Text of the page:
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Probable cause found in Ottoville car theft case despite some inventive defense

American Samoa District Court building

Pago Pago, AMERICAN SAMOA — Despite strong opposition from Assistant Public Defender, Bob Stuart, that the government failed to present sufficient evidence to bind over to High Court its case against his client, District Court Judge Elvis P. Patea disagreed.

Defendant, Mealeaga Ale, who has been in custody since his arrest two weeks ago, unable to post a $10,000 surety bond appeared in court yesterday morning for a preliminary hearing (PX).

Prosecuting the case is Assistant Attorney General Christy Dunn, while Ale is represented by the PD’s Office. Ale is charged with first degree burglary and stealing, both class C felonies, punishable by imprisonment of up to 7 years, a $5,000 fine or, pursuant to A.S.C.A 46.2101, a fine equal to twice the amount of gain from the commission of said crime, up to a maximum of $20,000, or both such fine and imprisonment.

During court proceedings, the government called one witness to the stand: DPS Officer Leomiti, the lead investigator. According to Leomiti, on Oct. 19th, at around 6:15a.m, police were contacted after a man called 911 to report that his vehicle had been stolen from his home.

The victim told Leomiti that earlier that morning, he was out doing some yard work when he discovered that his vehicle was missing. The vehicle was kept in a carport attached  to the victim’s house. Items that were in the vehicle included two backpacks; personnel items; a laptop and an iPad.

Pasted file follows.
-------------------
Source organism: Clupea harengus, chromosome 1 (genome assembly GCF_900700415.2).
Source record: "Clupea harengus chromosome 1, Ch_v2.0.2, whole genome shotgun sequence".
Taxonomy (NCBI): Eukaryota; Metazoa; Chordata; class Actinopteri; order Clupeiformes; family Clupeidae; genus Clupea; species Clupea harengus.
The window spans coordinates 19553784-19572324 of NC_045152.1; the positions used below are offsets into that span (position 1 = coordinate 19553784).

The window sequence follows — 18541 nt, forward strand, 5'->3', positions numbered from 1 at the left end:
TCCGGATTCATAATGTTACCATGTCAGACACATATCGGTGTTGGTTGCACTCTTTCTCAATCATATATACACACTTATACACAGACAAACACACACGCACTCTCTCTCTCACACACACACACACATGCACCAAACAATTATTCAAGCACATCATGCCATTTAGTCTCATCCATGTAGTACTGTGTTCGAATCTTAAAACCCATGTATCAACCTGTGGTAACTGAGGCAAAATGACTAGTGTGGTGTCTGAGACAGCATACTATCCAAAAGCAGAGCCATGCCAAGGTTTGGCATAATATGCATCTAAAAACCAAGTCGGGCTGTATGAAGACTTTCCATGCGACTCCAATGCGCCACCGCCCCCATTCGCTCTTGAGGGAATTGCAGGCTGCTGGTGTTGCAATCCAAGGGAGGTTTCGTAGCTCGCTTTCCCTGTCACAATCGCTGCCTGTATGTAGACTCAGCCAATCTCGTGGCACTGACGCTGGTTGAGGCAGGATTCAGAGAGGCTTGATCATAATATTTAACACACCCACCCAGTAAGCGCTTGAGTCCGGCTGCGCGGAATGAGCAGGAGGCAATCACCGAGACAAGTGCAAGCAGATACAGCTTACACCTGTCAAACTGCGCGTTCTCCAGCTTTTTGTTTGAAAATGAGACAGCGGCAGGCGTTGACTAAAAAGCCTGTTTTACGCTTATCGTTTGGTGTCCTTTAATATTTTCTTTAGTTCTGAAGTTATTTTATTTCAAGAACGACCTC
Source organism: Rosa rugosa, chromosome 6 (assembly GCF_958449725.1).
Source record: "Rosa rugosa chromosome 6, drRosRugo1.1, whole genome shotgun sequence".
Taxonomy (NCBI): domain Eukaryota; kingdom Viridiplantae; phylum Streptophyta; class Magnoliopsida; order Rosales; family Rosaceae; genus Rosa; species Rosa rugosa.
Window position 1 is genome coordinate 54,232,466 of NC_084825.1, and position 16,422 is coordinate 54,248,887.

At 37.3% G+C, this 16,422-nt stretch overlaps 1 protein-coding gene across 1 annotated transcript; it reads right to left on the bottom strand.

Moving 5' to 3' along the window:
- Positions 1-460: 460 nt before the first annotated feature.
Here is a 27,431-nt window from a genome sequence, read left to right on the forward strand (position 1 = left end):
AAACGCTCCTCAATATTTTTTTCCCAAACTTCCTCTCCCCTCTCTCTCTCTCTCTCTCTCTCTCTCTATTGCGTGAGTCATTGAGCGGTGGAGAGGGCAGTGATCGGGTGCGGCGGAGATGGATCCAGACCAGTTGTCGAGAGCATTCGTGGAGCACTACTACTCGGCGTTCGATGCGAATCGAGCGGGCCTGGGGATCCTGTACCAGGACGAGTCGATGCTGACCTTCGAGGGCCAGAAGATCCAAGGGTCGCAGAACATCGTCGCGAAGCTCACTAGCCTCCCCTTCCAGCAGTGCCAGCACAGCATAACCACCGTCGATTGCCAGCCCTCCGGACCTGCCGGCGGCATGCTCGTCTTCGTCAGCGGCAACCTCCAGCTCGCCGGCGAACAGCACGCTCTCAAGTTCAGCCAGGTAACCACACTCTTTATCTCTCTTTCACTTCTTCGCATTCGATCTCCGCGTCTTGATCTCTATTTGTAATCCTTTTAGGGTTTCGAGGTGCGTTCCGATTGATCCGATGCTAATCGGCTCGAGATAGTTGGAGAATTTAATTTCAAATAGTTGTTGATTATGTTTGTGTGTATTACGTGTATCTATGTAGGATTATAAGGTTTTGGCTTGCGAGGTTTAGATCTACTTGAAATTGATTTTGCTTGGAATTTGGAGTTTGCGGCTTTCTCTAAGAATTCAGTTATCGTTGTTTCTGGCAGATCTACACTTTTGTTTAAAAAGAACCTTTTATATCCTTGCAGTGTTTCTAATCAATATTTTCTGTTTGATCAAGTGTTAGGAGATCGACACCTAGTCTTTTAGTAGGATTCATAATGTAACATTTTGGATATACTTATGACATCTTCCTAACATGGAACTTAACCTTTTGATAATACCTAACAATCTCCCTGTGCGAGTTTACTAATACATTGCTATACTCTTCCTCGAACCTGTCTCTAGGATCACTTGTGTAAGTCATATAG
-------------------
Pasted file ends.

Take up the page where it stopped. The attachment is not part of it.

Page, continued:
At around that same day, said Leomiti, a police lieutenant reported that while patrolling the Nuuuli area at around 4:49a.m she observed the vehicle in question, speeding on the main road heading east. The vehicle was pulled over and the driver was cited for speeding. The vehicle was escorted to Ale’s home in Iliili near the golf course.

According to a female who spoke to police, Ale called her that morning, asking if she can come over, take the vehicle, and hide it because he stole it from somebody. Ale told investigators that he and his friends were intoxicated after leaving a westside nightclub on the night of Oct. 18th. They then walked to Ottoville and went to the victim’s home, where they saw the vehicle parked on the side of his house.

Ale allegedly got into the vehicle and drove off, dropping off his friend before continuing on to Faganeanea to pick up his girlfriend. But he never made it because he was pulled over in Nuuuli for speeding.

Under cross examination, Stuart asked Leomiti if there were any people living in the carport. The witness said, no.

 “Did you see any beds, chairs or any furniture to prove that there were people living inside the carport?” Stuart asked. The witness said, no. “Did you see my client steal the vehicle from the victim’s home?” defense attorney asked. The witness replied, “no”. Stuart asked Leomiti if she interviewed any of Ale’s friends who were with him that night to confirm whether Ale stole the vehicle. The witness said, no.

Stuart said there is no proof that his client stole the victim’s vehicle, nor any evidence to prove that there were people living in the carport.

Dunn argued that the government presented sufficient evidence to prove its case and Patea agreed, saying it was clear from the evidence that Ale unlawfully entered a home at night and stole a vehicle. Moreover, Ale’s actions prove there is probable cause to believe that a crime was committed.


Last year, an intoxicated Ale pled guilty to trespass, admitting that he broke into a family’s house by entering through a window and then sleeping on the bed until the next morning. Ale was ordered to stay away from the family’s home and pay a $100 fine as a condition of his 6-month probation.